Russian-built Zarya control module
and the made-in-America Unity
chamber had ever touched. It looked
to be a perfect and, hopefully, long-
lasting fit.
"We have capture of Zarya," com-
mander Robert Cabana announced
the moment the two pieces came
"Congratulations to the crew of the
good ship Endeavour," replied
Mission Control. "That's terrific.
The 240-mile-high construction
job began two hours earlier with
Nancy Currie's capture of Zarya
(Russian for Sunrise) using the shut-
tle robot arm. "We're halfway home,"
Cabana said.

Then came the hard part: stacking
the two giant cylinders in the cargo
Sacajawea contender
for new dollar coin '
WASHINGTON - Sacajawea, the
Shoshone teen-ager who accompanied
explorers Meriwether Lewis and
William Clark to the Pacific Ocean two
centuries ago, gazes serenely from a pro-
posed design for the new dollar coin.
She looks over her shoulder, as if
ready to go. Her infant son sleeps on her
back. It's among six finalists for the
gold-colored coin that Americans will
find in their pockets starting in 2000.0
No one knows exactly what 16-year-
old Sacajawea, who joined the Lewis and
Clark expedition in 1804, looked like.
But all the proposals, according to U.S.
Mint Director Philip Diehl, "are realistic
depictions of Native American women."
"They are attractive, but they are not
romanticized,"he said.
Starting today, Americans can see the
designs on the Mint's Internet site ad
select their preferences.


5 wwSsnbeas om0

IrrII rY IlA rl r rrrrr ll II rrrrr rr grq.. rr

"the best Michigan fool
done and the perfect h
-Bo Schembechier ~
Slee in


Sentiment grows for
extraditing suspects
TRIPOLI, Libya - Perched on a
fence above the city's seafront, with
nothing better to do"all"day than watch
the cars go by, the jobless man showed
no hesitation when asked whether his
government should surrender two sus-
pects wanted in the bombing 10 years
ago of Pan Am Flight 103.
"The Lockerbie case should be
resolved and those two men should be
extradited," said Khaled Sadq, a univer-
sity graduate who has remained unmar-
ried because he said he could not find
work to support a spouse.
Although many in the West remain
highly skeptical of the intentions of
Libyan leader Moammar Gadhafi, a
visit to Tripoli this weekend showed
signs that sentiment is building for
turning over the two suspects who have
been blamed by the United States and
Britain for the terrorist bombing that
killed 270 people over the Scottish vil-
lage of Lockerbie.
"A solution to this crisis is within
reach," state-run Libyan Radio said

yesterday, quoting an unidentified for-
eign ministry official one day after
U.N. Secretary-General Kofi Annan's
visit to Libya to attempt to win
British Foreign Secretary Robin
Cook was briefed by Annan about his
talks with Libyan officials, including
his meeting with Gadhafi.
Venezuela elects
Chavez president
CARACAS, Venezuela - Former
Lt. Col. Hugo Chavez, who stage*
bloody coup attempt against the gov-
ernment six years ago, was elected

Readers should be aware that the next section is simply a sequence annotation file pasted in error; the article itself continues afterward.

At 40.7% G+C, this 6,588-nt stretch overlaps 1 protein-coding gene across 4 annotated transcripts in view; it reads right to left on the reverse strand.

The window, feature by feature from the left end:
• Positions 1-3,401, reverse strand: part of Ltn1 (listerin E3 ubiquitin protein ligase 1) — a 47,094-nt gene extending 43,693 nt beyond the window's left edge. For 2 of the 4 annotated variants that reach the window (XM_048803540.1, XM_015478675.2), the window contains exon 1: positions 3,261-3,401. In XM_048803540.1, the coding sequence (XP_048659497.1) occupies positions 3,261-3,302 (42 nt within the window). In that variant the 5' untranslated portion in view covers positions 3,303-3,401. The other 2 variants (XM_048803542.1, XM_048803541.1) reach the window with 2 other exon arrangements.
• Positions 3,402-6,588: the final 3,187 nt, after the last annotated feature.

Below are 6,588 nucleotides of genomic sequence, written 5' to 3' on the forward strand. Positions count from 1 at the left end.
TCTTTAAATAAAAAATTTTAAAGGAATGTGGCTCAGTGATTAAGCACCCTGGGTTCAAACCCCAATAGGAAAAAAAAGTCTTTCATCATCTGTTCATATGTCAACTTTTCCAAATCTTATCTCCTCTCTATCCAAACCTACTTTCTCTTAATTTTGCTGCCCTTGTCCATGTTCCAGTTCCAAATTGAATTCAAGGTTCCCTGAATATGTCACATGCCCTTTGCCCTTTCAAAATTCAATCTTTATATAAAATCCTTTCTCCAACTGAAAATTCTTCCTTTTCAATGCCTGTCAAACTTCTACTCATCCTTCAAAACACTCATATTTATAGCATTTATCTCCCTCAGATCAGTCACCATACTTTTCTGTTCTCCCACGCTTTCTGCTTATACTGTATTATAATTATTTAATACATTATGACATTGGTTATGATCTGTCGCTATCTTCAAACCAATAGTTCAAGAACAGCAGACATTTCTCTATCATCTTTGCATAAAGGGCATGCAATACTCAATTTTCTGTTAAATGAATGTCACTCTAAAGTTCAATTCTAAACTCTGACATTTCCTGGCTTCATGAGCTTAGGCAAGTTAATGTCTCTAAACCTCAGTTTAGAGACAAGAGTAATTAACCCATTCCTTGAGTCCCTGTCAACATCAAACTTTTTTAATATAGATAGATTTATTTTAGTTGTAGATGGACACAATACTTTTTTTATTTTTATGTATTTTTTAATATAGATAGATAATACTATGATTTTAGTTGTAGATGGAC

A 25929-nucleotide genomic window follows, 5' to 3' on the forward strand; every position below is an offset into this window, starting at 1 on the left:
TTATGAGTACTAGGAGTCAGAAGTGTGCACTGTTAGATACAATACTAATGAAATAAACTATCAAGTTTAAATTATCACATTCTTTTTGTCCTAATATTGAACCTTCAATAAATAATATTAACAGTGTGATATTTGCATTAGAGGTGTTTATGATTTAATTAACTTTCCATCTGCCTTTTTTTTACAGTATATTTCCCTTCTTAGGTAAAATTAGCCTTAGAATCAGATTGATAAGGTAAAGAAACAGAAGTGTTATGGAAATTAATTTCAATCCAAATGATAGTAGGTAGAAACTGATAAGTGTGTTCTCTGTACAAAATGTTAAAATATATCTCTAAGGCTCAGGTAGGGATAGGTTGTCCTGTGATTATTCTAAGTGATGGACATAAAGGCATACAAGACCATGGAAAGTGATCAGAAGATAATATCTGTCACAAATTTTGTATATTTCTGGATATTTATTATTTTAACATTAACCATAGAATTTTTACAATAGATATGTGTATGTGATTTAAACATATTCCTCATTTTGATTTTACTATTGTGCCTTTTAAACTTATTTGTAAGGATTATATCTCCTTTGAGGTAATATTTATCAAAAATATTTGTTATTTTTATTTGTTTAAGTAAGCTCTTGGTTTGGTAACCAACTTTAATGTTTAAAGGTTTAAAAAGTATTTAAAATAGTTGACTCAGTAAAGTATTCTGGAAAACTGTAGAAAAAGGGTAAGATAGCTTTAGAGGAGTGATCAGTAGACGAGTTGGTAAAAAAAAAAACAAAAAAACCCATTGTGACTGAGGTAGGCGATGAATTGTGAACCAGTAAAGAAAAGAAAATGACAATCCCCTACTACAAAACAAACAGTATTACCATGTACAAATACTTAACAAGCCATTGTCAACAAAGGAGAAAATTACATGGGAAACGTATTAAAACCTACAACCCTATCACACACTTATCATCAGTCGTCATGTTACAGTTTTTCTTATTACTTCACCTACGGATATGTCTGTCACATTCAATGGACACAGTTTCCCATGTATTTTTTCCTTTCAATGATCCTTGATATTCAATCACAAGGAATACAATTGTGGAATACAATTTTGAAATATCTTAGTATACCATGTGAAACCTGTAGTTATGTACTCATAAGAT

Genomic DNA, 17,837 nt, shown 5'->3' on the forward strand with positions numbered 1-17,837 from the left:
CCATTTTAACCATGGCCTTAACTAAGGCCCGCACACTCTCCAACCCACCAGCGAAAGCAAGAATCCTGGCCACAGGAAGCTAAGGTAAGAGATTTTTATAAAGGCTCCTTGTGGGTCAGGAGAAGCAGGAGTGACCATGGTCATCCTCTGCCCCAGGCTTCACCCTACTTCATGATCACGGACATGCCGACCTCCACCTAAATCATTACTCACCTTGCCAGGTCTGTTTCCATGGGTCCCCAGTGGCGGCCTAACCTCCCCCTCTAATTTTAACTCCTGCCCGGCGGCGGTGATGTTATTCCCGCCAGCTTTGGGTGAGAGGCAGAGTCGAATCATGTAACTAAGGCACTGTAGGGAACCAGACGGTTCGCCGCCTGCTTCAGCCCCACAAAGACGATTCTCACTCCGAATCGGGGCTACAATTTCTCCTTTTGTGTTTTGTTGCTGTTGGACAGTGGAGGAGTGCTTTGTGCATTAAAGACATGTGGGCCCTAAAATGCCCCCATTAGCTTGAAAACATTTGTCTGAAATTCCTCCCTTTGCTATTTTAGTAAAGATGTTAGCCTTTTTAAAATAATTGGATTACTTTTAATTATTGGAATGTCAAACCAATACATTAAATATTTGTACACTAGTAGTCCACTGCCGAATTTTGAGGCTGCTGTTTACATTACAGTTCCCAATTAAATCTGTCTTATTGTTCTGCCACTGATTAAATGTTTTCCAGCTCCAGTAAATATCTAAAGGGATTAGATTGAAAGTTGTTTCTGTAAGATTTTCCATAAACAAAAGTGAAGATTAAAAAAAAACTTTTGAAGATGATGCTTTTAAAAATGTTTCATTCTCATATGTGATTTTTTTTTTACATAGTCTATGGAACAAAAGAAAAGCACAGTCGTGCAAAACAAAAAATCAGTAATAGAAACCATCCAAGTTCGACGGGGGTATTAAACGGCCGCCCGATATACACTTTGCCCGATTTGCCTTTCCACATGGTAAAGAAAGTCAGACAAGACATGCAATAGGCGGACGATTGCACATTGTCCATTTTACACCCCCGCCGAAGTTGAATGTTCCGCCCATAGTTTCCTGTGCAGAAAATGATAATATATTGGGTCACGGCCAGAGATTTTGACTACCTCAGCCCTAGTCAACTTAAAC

president of Venezuela yesterday -
dealing a stunning blow to the political
and economic establishment that has
ruled the country during 40 years of
With 65 percent of the vote counted,
Chavez had 56 percent compared to 39
percent for Yale-educated businessper-
son Henrique Salas Romer, according
to official results from the Natio
Electoral Council.
- Compiled fom Daily wire reports


il I

I s
. .U

the mcegnait .,wy (ibb i.9..-r) is r ubusha Monday thrugh ridiay durigu t aiundwinter terms b y
students at the University of Michigan. Subscriptions for fall term, startingin September, via U.S. mail are
$85. Winter term (January through April) is $95, yearlong (September through April) is $165. On-campus&
scriptions for fall term are $35. Subscriptions must be prepaid.
The Michigan Daily is a member of the Associated Press and the Associated collegiate Press.
ADDRESS: The Michigan Daily, 420 Maynard St., Ann Arbor, Michigan 48109-1327.
PHONE NUMBERS (All area code 734): News 76-DAILY; Arts 763-0379; Sports 647-3336; Opinion 764-0552;
Circulation 764-0558; Classified advertising 764-0557; Display advertising 764-0554; Billing 764-0550.
E-mail letters to the editor to dadl ettersumich.edu. World Wide Web: http://www.michigandaily.com.
EDTRA ST.F a*ie . . Edto i Ci6
NEWS JaWt Adam Maglufg Editor
EDITORS MarIa Hackett, Heather Kamins, Jeffrey Kossefi, Chris Metinko.
STAFF: Melissa Andreejak, Paul Berg,. Marta Brill, Nick Bunkley, Kam Choprs, Adam Cohen, Rachel Decker, Gerard Cohe&Vignaud, Nikita
Easley, Nick Faizon, Lauren Gibs, Jewel Gopwarn, Michael Grass, Erin Holmes. Josh Kroot, Sarah Lewis, Kelly O'Connor. Katie Pions, Susan
T. Port. Asma Rafeeq, Ni Schulte, Mike Spahn. Jason Stoffer, Awam S. Tu el. Daniel Weiss, Jarmie Winkler. Jennifer Yachrnn, Adam
Zuwenrnk. CALENDAR: Katie Plna.
EDITORIAL Jack SIaci, Etor
ASSOCIATE EDITORS: Sarah Lockyer. David Wallace
STAFF: Emily Achenbaum, Ryan DePietro, Jeff Eldridge. Jason FIM*, Seth Fisher, Lea lrost. eamran Hafeez. Ere Hochstadt, Scott H
Diane Kay. Thomas Kuljurgis. Sarah LeMire, James MiNer; Abby Moses, Peter Romer-Ftedman MKilly Scheer. Megan Schimpf, John Targwski.
Drew Whitcup, Paul Wong. Nick Woomer.
SPORTS Jin Ros, Mawg g Editor
EDITORS: Josh Kletinbaum, Sharat Raj, Praney Reddy, Mark Snyder.
STAFF: T.J. Berka, Josh Borkin, Evan Braunstein, Dave Den Herder. Dan Dingerson, Chris Duprey, Jason Emeott, Jordan Field, Mark
Francescutti, Rick Freeman, Geoff Gagnon. Rafael Goodstein. Chris Grandstaff. Rick Harpster, Michael Kem, Vaughn R. Klug. Andy Leteck,
Chris Larill. Ryan C. Moloney. Stephanie Offen, Kevin Rosenfield, Tracy Sandler, Michael Shafrir. Nita Srivastava, Uma Subramanian. Jacob
Wheeler, Jon Zenmke.
ARTS Kri.s.t& CIMs tpb.r maczyk, Editor.
WEEKEND, ETC. EDITORS: Jessica Eaton, Will Weissert
SU&EDITORS: Brian Cohen (Music), Michael Galloway (TV/Newmedia). Anna Koralsaki (Fine/Pefonir~g Arts), Joshua Pederson (Film, Corinne Schliider
STAFF: Amy Barber, Matthew Barrett. Clancy Childs, Chris Cousino. Jenny Curren, Jimmy Draper, Jeff Druchniak, Cortney Duweke, Brian
Egan. Gabe Fajuri, Laura Flyer, Steve Gert, Jenni Glenn, Jewel Gopwanr, Joe Grossman, Caitlin Hall, Garth Heutel, Elizabeth Holden, Kate
Kovalski, Chris Kula, Bryan Lark, Jie tin. Kelly Lutes, Ryan Malkin, James Miller. Rob Mitchum, Andrew Mortensen, Keri Murphy. i
Ornekian, Erin Podolsky, Lauren Rice, Aaron Rich, Adlin Rosli. Amanda Scotese, Ed Shoinsky. Gabriel Smith, Ted Watts, JuQuan Wiht
Leah Zaiger. Curtis Zimmerman.
PHOTO Margret MyWrs, Warren Zius, Eitors
ARTS EDITOR: Adriana Yugoich
ASSISTANT EDITORS: Louis Brown, Dans Linen
STAFF: Allison Canter, Derby Friedlis. Jessica Johnson, And Maio. Rory Michaels, Kelly McKinney, David Rochkind, Nathan Ruffer. Sara Schenk.
ONLINE Sataft Prenak, Edtor
STAFF. Amy Chen. Victor Kucek, R.jiv R.ani. Paul Wong.
GRAPHICS STAFF: Ales Hogg, Vicky Lasky.

tolI \ i1rifttor

Back to Top

© 2020 Regents of the University of Michigan